I don’t know what definition is correct, but I view scientism as the belief that science is not only the best way to gain information about the world but also the best way to make meaning in the world. As a humanist, I reject scientism because I believe we can and should turn to philosophy, literature, religion, art, music and other forms of human introspection and expression to make meaning in our lives. This does not mean I reject the idea that science is the best way to learn facts (disputable as they may be) about the world.
In other words, I think climate scientists are the best qualified individuals to give information about whether the climate is changing and what is causing it. I don’t think I should challenge scientists because I don’t “feel” like they are correct. Opinions are not all equal. Informed opinions are of greater value than uninformed opinions any day.
Similarly, believing that religions can help us find our make meaning in our lives does not mean that scientific information regarding evolution is invalid. Science as an endeavor does not encroach upon religion. It is only when religious dogma makes scientific claims that conflict arises between the two discrete domains of knowledge. Some people in science may occasionally make a religious claim, citing their authority as a scientist, that runs in to conflict with religion and creates controversy as well, but I really think that most scientists simply do their best to report the best information they can glean from available evidence with the hope of improving life for all of humanity.
I’m not sure, but I suspect this has all come to head because of recent controversies over evolution and climate change. Folks on the left have accused those on the right of being “anti-science” because they reject the findings of scientists in these two areas. Many on the right took this as an attack on religion for some reason that I don’t understand, but there you have it. What would we call the view that religion is the only way to find information about the world? Religionism?
Anyway, in response to the left’s accusations of an anti-science bias on the right, some on the right have accused the left of being anti-science because they don’t like genetically-modified foods or vaccinations or something. Never mind that many who oppose GMOs and vaccinations are either conservatives or libertarians, it is true that some people on the left do not approach the world with scientific rigor.
And somehow this has all resulted in people tossing the word “scientism” around like a new hacky-sack. If someone says you are anti-science, you can just say that they are guilty of “scientism.” And, once someone throws that label at you, it is hard to shake it off. So, you either accept the label, ignore the situation completely, or fire back a volley of counter-attacks.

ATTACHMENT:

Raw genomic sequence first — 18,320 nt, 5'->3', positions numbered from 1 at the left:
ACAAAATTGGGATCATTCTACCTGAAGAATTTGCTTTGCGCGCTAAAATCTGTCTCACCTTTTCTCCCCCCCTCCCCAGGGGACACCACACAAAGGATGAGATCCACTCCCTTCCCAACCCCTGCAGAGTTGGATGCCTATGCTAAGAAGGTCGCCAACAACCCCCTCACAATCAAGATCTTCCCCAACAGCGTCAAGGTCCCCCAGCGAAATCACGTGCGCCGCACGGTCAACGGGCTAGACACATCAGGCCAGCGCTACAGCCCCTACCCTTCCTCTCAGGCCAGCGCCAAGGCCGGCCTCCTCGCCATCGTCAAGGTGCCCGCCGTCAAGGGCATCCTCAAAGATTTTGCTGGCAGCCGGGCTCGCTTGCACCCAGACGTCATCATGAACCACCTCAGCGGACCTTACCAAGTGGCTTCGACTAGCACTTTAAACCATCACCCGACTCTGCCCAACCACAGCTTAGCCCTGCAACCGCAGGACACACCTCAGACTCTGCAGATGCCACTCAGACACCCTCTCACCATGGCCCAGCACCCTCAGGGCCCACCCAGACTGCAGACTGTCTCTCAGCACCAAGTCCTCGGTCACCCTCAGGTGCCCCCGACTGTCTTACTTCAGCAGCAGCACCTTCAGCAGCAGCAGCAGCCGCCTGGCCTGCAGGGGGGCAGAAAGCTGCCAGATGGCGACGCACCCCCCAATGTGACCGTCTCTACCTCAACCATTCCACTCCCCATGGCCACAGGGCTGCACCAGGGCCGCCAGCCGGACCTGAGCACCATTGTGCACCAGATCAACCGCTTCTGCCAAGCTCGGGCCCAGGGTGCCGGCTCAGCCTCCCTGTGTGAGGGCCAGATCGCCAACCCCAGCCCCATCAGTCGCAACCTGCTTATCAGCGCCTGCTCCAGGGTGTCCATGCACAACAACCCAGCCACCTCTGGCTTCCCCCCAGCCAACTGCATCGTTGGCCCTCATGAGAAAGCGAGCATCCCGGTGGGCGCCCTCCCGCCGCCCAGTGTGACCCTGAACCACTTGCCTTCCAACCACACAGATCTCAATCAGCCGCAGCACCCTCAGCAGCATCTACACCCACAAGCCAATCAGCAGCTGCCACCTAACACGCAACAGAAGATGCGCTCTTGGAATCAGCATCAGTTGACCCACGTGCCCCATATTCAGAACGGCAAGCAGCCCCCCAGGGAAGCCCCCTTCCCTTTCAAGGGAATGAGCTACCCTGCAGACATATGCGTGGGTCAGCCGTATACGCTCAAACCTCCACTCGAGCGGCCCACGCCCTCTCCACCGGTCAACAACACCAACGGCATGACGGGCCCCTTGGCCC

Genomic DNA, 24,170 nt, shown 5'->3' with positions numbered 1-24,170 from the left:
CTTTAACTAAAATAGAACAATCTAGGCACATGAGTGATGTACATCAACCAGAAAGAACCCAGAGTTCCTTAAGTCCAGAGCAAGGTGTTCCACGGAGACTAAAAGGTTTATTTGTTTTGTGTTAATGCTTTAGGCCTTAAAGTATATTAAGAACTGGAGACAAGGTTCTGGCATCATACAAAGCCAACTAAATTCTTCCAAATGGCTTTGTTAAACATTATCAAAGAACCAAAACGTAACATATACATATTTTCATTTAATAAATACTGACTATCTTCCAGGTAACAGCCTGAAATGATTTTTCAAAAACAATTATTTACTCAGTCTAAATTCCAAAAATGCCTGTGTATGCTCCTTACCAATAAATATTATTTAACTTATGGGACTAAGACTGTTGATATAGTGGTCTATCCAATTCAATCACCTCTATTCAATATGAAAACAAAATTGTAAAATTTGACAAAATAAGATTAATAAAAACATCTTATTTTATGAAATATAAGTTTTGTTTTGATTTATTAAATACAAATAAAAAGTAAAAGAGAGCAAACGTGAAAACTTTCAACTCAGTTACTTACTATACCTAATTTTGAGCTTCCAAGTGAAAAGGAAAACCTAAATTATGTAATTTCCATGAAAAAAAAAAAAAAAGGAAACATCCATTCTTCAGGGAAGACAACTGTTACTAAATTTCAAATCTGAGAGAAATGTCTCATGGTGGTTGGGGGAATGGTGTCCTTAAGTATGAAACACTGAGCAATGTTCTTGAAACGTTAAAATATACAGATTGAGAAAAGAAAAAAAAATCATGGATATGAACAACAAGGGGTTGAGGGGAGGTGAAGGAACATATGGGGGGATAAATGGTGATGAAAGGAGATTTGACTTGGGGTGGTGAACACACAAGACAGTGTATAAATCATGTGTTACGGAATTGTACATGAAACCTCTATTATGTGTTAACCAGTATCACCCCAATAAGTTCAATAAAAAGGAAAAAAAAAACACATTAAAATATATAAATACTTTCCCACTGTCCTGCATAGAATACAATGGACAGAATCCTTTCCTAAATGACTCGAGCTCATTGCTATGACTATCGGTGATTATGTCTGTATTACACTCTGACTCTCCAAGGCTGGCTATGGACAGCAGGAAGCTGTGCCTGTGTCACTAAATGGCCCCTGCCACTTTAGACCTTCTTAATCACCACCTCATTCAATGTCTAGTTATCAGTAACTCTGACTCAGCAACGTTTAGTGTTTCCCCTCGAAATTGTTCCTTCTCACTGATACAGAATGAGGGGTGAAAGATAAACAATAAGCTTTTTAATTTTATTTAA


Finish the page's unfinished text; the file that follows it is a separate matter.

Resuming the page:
In Steven Pinker‘s response to such an attack, he embraced scientism in a positive sense by simply recounting all the successes of scientific reasoning. Of course, in response to an accusation of scientism, he basically says humanists should embrace scientism and accept that only scientists can save the humanities from extinction. He said, “A consilience with science offers the humanities countless possibilities for innovation in understanding.” He then inadvertently points out the risk of doing so, saying, “In some disciplines, this consilience is a fait accompli. Archeology has grown from a branch of art history to a high-tech science.” In other words, we should all accept how the infusion of science can improve our disciplines by destroying them.
Pinker mentions that philosophy has benefited from collaborations with cognitive scientists, and interesting and productive work has certainly been done in philosophy around cognitive science, but western philosophers have been involved in scientific theory and method from the beginning. Early on, philosophers and scientists were essentially the same people, but even later philosophers sought both to influence scientific method and apply apply scientific method to philosophy. In the twentieth century, the drive to conduct philosophy with the rigor of science led it to a level of obscurity that almost destroyed any hope of philosophers reaching any kind of popular audience.
But how do philosophers reach beyond their small circle of professional philosophers to a more popular audience? Philosophers achieve this when they write on matters that intersect with the daily lives of non-philosophers. Appiah is an excellent example of someone who is able to engage the public on matters of moral concern to anyone who happens to be alive on this planet. As a public intellectual, he comments on how we think, how we converse, and how we interact with one another. This ability has taken him out of obscurity and into the public domain.